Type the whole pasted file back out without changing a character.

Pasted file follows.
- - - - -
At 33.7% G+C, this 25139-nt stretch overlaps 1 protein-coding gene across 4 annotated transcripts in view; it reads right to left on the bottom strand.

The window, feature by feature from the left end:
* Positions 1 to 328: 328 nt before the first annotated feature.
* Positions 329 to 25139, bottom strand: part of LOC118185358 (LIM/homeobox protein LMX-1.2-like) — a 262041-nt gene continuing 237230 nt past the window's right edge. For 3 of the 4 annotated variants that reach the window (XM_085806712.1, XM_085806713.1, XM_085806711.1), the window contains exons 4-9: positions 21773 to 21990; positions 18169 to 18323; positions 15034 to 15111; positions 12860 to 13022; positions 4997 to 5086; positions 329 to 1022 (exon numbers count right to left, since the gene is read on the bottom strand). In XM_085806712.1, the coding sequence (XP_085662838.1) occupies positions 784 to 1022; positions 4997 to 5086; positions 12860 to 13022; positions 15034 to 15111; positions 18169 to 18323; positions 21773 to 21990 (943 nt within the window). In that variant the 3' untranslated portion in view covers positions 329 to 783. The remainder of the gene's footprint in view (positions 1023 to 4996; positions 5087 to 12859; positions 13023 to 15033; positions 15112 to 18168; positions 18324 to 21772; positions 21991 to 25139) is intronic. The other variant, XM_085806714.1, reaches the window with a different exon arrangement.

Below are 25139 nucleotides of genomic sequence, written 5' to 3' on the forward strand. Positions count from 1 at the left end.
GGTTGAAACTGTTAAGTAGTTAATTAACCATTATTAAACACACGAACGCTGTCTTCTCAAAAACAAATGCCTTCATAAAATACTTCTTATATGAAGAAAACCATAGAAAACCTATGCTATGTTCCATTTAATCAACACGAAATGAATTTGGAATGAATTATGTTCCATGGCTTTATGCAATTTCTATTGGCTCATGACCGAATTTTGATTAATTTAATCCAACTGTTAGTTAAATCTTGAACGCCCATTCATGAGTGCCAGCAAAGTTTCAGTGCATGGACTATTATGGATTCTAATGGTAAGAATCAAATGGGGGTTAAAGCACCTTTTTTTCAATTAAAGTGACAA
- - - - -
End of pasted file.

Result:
At 33.7% G+C, this 25139-nt stretch overlaps 1 protein-coding gene across 4 annotated transcripts in view; it reads right to left on the bottom strand.

The window, feature by feature from the left end:
* Positions 1 to 328: 328 nt before the first annotated feature.
* Positions 329 to 25139, bottom strand: part of LOC118185358 (LIM/homeobox protein LMX-1.2-like) — a 262041-nt gene continuing 237230 nt past the window's right edge. For 3 of the 4 annotated variants that reach the window (XM_085806712.1, XM_085806713.1, XM_085806711.1), the window contains exons 4-9: positions 21773 to 21990; positions 18169 to 18323; positions 15034 to 15111; positions 12860 to 13022; positions 4997 to 5086; positions 329 to 1022 (exon numbers count right to left, since the gene is read on the bottom strand). In XM_085806712.1, the coding sequence (XP_085662838.1) occupies positions 784 to 1022; positions 4997 to 5086; positions 12860 to 13022; positions 15034 to 15111; positions 18169 to 18323; positions 21773 to 21990 (943 nt within the window). In that variant the 3' untranslated portion in view covers positions 329 to 783. The remainder of the gene's footprint in view (positions 1023 to 4996; positions 5087 to 12859; positions 13023 to 15033; positions 15112 to 18168; positions 18324 to 21772; positions 21991 to 25139) is intronic. The other variant, XM_085806714.1, reaches the window with a different exon arrangement.

Below are 25139 nucleotides of genomic sequence, written 5' to 3' on the forward strand. Positions count from 1 at the left end.
GGTTGAAACTGTTAAGTAGTTAATTAACCATTATTAAACACACGAACGCTGTCTTCTCAAAAACAAATGCCTTCATAAAATACTTCTTATATGAAGAAAACCATAGAAAACCTATGCTATGTTCCATTTAATCAACACGAAATGAATTTGGAATGAATTATGTTCCATGGCTTTATGCAATTTCTATTGGCTCATGACCGAATTTTGATTAATTTAATCCAACTGTTAGTTAAATCTTGAACGCCCATTCATGAGTGCCAGCAAAGTTTCAGTGCATGGACTATTATGGATTCTAATGGTAAGAATCAAATGGGGGTTAAAGCACCTTTTTTTCAATTAAAGTGACAA